Inspired by service dogs, inventors at Laboratory for Perpetual Robotics at the
University of Massachusetts, Amherst, have created the uBOT-5, a helpful, uncomplaining, no-shed robot to help aging adults remain independent. The uBOT-5 can carry out simple tasks, monitor the home environment, call for help, and doesn’t bark or shed! But it does allow caregivers to “step inside” via the Internet and spend some quality time with their older loved one via video and audio feed through the robot. In the future, a doctor might be able to “step inside” the robot and perform simple blood sugar or blood pressure measurements. While this might seem like the inventors were channeling the movie “Ghost,” the idea holds a lot of appeal for aging boomers who may not have family caregivers nearby. Using service dogs as the inspiration for the human/computer interaction suggests an appealing way to develop technologies that fit older adults’ mental models of assistive technologies.
Here’s a nifty little idea: http://www.susannahertrich.com/html/realitychecking.html.
It’s a display which contrasts perceived v.s. actual risk. I think the visualization is quite nice, showing how much we, as a society, fear things that are highly unlikely. I really like their proposal to link it to location, so you can get a real idea of the level of risk.
I’d be interested in extending this idea to elders. They face a different set of risks, and their actual risk is not that of the general population. How likely are they to fall? To have a heart condition? Etc… It would be a nice education/awareness tool.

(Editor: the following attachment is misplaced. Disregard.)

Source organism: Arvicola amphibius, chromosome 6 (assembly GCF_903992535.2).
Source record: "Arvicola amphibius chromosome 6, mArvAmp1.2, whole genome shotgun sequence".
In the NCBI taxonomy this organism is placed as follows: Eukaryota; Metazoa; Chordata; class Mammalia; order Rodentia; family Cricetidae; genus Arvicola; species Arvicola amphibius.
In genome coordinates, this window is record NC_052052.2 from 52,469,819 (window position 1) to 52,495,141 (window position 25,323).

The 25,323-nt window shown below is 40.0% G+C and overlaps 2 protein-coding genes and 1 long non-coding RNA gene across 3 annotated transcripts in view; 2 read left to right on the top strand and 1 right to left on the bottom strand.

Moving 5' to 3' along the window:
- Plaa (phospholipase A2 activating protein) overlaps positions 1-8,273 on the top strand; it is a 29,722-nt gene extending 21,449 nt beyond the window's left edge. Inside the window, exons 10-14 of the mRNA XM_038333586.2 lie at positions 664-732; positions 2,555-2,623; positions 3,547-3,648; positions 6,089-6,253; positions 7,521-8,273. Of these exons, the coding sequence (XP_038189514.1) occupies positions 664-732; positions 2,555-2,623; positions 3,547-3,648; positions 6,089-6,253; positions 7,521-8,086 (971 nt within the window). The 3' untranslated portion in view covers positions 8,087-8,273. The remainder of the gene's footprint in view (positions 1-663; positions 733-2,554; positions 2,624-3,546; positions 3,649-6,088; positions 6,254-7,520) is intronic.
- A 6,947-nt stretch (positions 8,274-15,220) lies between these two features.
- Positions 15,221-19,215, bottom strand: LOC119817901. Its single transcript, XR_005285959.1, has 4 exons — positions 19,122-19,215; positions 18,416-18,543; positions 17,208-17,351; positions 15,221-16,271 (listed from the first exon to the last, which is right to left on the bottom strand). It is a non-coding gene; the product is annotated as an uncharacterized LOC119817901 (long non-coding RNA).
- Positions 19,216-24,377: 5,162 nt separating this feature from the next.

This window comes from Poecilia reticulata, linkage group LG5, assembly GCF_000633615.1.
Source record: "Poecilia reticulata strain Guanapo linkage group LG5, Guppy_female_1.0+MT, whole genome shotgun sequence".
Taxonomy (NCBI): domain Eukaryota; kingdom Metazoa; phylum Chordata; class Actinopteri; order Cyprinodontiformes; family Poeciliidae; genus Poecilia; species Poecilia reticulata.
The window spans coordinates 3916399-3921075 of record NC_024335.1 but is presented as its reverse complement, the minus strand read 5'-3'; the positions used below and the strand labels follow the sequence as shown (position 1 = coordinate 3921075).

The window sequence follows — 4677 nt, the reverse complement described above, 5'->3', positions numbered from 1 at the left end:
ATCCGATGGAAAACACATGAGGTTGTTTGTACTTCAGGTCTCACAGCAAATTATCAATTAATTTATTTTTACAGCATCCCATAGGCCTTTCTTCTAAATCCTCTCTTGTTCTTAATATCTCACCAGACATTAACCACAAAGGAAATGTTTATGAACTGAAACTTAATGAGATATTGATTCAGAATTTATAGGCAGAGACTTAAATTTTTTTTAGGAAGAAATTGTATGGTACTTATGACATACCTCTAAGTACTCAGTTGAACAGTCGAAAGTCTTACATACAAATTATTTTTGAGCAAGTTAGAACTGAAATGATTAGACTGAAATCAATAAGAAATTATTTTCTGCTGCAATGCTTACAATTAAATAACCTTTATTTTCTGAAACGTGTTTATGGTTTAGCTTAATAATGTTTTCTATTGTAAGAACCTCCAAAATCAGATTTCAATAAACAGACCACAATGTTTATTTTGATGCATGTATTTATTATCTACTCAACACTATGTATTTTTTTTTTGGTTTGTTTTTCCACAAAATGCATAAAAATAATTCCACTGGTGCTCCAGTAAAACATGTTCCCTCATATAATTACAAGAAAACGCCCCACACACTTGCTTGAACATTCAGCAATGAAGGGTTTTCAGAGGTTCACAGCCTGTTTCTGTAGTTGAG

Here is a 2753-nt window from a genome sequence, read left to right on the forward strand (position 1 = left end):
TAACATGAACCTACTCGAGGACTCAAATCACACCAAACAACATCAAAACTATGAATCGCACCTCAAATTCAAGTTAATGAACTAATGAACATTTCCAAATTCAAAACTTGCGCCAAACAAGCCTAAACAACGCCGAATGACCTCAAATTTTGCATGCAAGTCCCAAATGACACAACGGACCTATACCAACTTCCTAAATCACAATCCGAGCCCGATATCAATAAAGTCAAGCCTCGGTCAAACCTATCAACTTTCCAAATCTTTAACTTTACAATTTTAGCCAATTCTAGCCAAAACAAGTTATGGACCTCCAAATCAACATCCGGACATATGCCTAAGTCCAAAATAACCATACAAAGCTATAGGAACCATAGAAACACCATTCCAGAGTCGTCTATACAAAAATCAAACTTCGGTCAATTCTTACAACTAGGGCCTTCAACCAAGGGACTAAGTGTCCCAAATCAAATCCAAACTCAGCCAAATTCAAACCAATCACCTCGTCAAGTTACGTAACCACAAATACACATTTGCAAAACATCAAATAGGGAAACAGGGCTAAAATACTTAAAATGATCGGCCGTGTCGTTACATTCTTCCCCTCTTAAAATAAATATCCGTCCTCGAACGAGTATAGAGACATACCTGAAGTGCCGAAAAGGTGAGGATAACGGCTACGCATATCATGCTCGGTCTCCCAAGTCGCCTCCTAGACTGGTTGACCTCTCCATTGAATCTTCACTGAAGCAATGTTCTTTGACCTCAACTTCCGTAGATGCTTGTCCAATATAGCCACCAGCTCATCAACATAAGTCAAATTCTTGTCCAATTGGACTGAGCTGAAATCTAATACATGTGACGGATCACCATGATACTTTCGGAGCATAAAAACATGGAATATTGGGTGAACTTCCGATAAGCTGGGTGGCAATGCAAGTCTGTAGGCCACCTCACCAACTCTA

Here’s a new product to help measure physical activity… and even sleep cycles: http://www.fitbit.com. The FAQ claims that you can wear this thing anywhere and get over 95% accuracy for step counts. I don’t think any pedometer on the market claims to be that accurate, even when worn correctly, so I’m a bit skeptical.
What I do like is that the form factor is great. No more bulky little boxes on your wasteline! It also has a convenient interface for downloading the data (automatically when you are within a certain distance from the base station), and an associated web site where you can browse your data, and upload other types of data, such as diet and physical activites that can’t be measures by the device (swimming, biking, etc…).
One last interesting feature: wear it on the provided wristband at night, and it will give you an indication of how well you are sleeping.
Major drawback: can’t dump the data onto your own computer, but must use their website. All in all, an interesting new product…. and refreshing to see such a major leap in pedometers. Have to wait until January to see if it can live up to the hype.